She smiled down at her work. “Adrienne? That high-yella gal she got a young husband, strong like an ox—’bout as smart. He got no staying power. He on her and off her like a flash. Adrienne want a charm to fix him. I tell her send him on over.” She looked slyly up at us. “Priscilla ain’t no voodoo queen. The charms is harmless. People believe strong enough, they make they own changes.”

Her throaty laugh began once again. “I see him. He look good to me, just need some teaching. I teach him good. He go home, practice on Adrienne what he learned. She real happy, wear a big smile on her pretty face. He keep coming back for more lessons. Adrienne find out what my charm is! That the story of Miss Ungrateful!” This time we laughed with her.We returned to our hotel to rest before supper. Once in my room, I laid out the dolls we had bought from Priscilla. Each doll had a different color of yarn-hair—red, yellow, black, brown—and wore a beautiful crocheted dress.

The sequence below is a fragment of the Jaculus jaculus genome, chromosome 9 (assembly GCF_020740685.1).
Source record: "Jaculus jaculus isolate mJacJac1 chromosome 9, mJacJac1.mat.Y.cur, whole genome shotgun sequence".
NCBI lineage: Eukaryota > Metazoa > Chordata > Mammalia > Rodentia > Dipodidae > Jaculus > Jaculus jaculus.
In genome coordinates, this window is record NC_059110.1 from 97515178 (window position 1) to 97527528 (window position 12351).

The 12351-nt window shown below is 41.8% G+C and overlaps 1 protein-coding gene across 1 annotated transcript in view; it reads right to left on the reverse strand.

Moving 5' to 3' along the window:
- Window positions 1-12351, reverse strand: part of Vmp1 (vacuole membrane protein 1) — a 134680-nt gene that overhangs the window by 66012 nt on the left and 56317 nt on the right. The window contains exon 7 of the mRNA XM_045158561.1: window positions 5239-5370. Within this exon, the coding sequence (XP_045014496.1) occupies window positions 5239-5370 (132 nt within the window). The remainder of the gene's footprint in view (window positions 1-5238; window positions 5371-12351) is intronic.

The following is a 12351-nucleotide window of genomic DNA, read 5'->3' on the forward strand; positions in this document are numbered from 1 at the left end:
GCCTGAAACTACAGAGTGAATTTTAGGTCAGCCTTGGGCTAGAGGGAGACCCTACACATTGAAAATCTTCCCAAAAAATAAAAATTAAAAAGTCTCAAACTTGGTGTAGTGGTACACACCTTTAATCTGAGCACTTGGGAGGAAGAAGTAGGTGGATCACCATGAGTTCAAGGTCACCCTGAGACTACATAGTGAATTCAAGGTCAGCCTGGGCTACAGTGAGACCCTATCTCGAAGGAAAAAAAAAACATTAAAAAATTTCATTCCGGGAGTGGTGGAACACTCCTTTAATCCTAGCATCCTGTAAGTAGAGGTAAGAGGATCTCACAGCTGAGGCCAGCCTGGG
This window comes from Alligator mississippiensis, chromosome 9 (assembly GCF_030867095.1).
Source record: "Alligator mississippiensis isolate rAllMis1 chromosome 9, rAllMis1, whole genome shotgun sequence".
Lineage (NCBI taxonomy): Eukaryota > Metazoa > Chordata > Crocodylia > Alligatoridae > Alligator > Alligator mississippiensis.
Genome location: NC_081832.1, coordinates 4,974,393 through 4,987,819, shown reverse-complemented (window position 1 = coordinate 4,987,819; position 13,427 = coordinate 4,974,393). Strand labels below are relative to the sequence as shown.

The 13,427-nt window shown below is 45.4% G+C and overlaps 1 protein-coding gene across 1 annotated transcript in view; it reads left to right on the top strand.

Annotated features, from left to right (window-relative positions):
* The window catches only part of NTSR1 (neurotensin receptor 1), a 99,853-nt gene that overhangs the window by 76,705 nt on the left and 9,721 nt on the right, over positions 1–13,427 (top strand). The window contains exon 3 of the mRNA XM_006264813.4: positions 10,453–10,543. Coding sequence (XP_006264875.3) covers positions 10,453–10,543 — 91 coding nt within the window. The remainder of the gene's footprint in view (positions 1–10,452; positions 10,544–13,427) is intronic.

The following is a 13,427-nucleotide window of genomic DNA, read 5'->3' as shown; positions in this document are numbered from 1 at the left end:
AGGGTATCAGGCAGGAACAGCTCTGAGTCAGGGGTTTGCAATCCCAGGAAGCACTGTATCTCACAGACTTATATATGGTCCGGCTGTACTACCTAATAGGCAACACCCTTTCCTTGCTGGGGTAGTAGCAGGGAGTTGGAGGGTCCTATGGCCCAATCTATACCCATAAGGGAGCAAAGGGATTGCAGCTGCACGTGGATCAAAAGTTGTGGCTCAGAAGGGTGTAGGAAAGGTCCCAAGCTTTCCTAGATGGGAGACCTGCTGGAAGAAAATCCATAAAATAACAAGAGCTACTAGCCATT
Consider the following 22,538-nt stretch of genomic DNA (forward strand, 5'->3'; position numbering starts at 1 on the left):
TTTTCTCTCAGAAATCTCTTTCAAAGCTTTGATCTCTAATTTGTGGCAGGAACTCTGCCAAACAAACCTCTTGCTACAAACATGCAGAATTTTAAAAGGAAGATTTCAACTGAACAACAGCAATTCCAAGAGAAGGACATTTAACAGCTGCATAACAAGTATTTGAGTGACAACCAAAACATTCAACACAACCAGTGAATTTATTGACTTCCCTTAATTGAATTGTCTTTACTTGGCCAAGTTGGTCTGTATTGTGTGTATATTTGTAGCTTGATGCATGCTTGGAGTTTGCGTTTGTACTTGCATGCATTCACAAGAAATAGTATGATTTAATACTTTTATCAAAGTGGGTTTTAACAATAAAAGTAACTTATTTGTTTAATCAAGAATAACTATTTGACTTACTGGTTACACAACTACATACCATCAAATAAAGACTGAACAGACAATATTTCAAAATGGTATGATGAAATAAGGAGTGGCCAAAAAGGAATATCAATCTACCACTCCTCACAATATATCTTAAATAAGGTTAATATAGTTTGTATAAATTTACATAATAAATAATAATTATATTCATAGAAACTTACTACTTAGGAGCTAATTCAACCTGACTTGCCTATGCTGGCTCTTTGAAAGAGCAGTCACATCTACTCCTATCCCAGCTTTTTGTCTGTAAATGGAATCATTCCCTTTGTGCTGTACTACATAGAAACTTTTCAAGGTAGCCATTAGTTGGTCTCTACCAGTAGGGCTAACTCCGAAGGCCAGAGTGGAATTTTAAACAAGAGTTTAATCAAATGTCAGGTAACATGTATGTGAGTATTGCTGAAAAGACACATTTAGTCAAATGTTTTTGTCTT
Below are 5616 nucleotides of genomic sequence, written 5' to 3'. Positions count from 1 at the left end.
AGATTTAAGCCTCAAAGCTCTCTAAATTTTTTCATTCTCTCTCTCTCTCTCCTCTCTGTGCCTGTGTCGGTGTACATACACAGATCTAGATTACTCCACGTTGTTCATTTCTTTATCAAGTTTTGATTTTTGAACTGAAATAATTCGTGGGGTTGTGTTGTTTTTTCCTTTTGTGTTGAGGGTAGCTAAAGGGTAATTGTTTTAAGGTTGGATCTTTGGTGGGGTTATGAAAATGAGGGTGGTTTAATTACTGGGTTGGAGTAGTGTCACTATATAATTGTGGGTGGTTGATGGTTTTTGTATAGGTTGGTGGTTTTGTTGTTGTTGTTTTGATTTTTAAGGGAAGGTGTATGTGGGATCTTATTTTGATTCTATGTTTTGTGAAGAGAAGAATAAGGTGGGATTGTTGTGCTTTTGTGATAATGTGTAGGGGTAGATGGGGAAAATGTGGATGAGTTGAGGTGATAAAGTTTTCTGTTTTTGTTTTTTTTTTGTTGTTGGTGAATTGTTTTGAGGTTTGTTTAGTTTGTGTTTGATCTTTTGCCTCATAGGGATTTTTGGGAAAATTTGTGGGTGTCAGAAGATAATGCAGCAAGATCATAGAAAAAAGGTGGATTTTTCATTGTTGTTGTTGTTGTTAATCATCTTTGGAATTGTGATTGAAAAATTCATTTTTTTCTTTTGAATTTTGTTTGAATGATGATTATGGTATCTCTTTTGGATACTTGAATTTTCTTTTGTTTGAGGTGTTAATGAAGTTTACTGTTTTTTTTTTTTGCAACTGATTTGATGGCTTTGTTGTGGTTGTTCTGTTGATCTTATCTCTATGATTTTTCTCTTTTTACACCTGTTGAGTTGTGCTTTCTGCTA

“All the dolls are white,” I said.

“What is that you said, Pilar?” Geraldo was in his dressing room, which separated his bedroom from mine. He felt that married people should have privacy. Our caresses had grown more intimate, but we still hadn’t fully consummated the marriage.

I tried to imagine what it would be like when he finally entered me. The only picture that came to mind was of the stallion’s mighty cock thrusting into the mare’s dripping slit. Not a fair comparison, but one I’d studied a great deal. Of course, I’d pored over the anatomy books in the library. My sisters, Oratoria and Alma, had shown me some diaries of ancient Sandoval women waxing either poetic or suicidal over their own various deflowerings. I couldn’t help imagining Alma and her new husband together. Geraldo seemed content, but I was growing restless.